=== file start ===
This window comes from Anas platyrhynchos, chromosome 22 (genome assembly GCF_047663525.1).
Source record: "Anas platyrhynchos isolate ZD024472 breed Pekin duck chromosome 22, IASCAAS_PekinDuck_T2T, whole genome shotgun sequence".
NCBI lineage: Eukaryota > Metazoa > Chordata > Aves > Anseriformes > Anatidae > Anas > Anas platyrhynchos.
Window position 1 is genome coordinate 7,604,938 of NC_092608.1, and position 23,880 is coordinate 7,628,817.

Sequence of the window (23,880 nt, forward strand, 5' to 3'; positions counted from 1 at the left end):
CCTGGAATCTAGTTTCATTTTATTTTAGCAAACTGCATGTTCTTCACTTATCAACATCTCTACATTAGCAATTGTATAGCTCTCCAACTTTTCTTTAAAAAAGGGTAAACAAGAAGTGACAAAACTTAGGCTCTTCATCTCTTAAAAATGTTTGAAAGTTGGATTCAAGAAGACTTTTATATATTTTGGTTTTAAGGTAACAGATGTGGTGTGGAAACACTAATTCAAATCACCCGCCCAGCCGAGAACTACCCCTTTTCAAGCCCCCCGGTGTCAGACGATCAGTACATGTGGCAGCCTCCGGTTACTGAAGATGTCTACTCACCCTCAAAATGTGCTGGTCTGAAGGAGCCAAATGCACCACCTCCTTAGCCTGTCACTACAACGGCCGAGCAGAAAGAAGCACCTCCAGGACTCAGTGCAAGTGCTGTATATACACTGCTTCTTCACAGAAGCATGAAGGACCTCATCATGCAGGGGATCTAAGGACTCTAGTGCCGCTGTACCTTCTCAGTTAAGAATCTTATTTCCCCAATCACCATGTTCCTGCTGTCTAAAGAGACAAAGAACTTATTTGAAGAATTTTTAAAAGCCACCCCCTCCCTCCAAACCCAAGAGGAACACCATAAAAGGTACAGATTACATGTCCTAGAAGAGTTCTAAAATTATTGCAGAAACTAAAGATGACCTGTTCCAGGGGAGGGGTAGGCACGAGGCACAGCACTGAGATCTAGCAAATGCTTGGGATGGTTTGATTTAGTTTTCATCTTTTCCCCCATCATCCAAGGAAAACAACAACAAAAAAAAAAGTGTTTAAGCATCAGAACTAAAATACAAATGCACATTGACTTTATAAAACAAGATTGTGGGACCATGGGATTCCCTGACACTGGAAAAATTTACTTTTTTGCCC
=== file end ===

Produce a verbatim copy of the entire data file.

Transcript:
This window comes from Anas platyrhynchos, chromosome 22 (genome assembly GCF_047663525.1).
Source record: "Anas platyrhynchos isolate ZD024472 breed Pekin duck chromosome 22, IASCAAS_PekinDuck_T2T, whole genome shotgun sequence".
NCBI lineage: Eukaryota > Metazoa > Chordata > Aves > Anseriformes > Anatidae > Anas > Anas platyrhynchos.
Window position 1 is genome coordinate 7,604,938 of NC_092608.1, and position 23,880 is coordinate 7,628,817.

Sequence of the window (23,880 nt, forward strand, 5' to 3'; positions counted from 1 at the left end):
CCTGGAATCTAGTTTCATTTTATTTTAGCAAACTGCATGTTCTTCACTTATCAACATCTCTACATTAGCAATTGTATAGCTCTCCAACTTTTCTTTAAAAAAGGGTAAACAAGAAGTGACAAAACTTAGGCTCTTCATCTCTTAAAAATGTTTGAAAGTTGGATTCAAGAAGACTTTTATATATTTTGGTTTTAAGGTAACAGATGTGGTGTGGAAACACTAATTCAAATCACCCGCCCAGCCGAGAACTACCCCTTTTCAAGCCCCCCGGTGTCAGACGATCAGTACATGTGGCAGCCTCCGGTTACTGAAGATGTCTACTCACCCTCAAAATGTGCTGGTCTGAAGGAGCCAAATGCACCACCTCCTTAGCCTGTCACTACAACGGCCGAGCAGAAAGAAGCACCTCCAGGACTCAGTGCAAGTGCTGTATATACACTGCTTCTTCACAGAAGCATGAAGGACCTCATCATGCAGGGGATCTAAGGACTCTAGTGCCGCTGTACCTTCTCAGTTAAGAATCTTATTTCCCCAATCACCATGTTCCTGCTGTCTAAAGAGACAAAGAACTTATTTGAAGAATTTTTAAAAGCCACCCCCTCCCTCCAAACCCAAGAGGAACACCATAAAAGGTACAGATTACATGTCCTAGAAGAGTTCTAAAATTATTGCAGAAACTAAAGATGACCTGTTCCAGGGGAGGGGTAGGCACGAGGCACAGCACTGAGATCTAGCAAATGCTTGGGATGGTTTGATTTAGTTTTCATCTTTTCCCCCATCATCCAAGGAAAACAACAACAAAAAAAAAAGTGTTTAAGCATCAGAACTAAAATACAAATGCACATTGACTTTATAAAACAAGATTGTGGGACCATGGGATTCCCTGACACTGGAAAAATTTACTTTTTTGCCC